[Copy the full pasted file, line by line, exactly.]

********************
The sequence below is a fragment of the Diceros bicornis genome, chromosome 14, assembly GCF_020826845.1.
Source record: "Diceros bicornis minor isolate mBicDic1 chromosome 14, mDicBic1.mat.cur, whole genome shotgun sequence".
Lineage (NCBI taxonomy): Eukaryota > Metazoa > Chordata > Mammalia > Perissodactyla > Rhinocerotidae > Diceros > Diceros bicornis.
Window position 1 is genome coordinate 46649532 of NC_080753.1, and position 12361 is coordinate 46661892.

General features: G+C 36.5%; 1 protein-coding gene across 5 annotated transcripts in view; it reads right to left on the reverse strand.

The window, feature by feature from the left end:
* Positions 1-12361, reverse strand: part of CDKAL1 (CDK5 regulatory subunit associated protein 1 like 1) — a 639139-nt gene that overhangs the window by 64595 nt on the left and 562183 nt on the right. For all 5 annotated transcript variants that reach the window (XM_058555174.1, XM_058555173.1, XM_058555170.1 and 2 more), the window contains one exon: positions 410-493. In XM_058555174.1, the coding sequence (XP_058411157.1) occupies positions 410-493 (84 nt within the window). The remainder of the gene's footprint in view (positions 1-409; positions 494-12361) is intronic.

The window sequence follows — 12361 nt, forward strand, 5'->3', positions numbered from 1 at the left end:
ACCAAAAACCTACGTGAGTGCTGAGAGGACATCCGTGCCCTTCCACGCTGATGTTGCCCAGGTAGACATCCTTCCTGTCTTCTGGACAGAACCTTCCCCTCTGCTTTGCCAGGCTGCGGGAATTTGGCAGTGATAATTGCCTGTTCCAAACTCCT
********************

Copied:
The sequence below is a fragment of the Diceros bicornis genome, chromosome 14, assembly GCF_020826845.1.
Source record: "Diceros bicornis minor isolate mBicDic1 chromosome 14, mDicBic1.mat.cur, whole genome shotgun sequence".
Lineage (NCBI taxonomy): Eukaryota > Metazoa > Chordata > Mammalia > Perissodactyla > Rhinocerotidae > Diceros > Diceros bicornis.
Window position 1 is genome coordinate 46649532 of NC_080753.1, and position 12361 is coordinate 46661892.

General features: G+C 36.5%; 1 protein-coding gene across 5 annotated transcripts in view; it reads right to left on the reverse strand.

The window, feature by feature from the left end:
* Positions 1-12361, reverse strand: part of CDKAL1 (CDK5 regulatory subunit associated protein 1 like 1) — a 639139-nt gene that overhangs the window by 64595 nt on the left and 562183 nt on the right. For all 5 annotated transcript variants that reach the window (XM_058555174.1, XM_058555173.1, XM_058555170.1 and 2 more), the window contains one exon: positions 410-493. In XM_058555174.1, the coding sequence (XP_058411157.1) occupies positions 410-493 (84 nt within the window). The remainder of the gene's footprint in view (positions 1-409; positions 494-12361) is intronic.

The window sequence follows — 12361 nt, forward strand, 5'->3', positions numbered from 1 at the left end:
ACCAAAAACCTACGTGAGTGCTGAGAGGACATCCGTGCCCTTCCACGCTGATGTTGCCCAGGTAGACATCCTTCCTGTCTTCTGGACAGAACCTTCCCCTCTGCTTTGCCAGGCTGCGGGAATTTGGCAGTGATAATTGCCTGTTCCAAACTCCT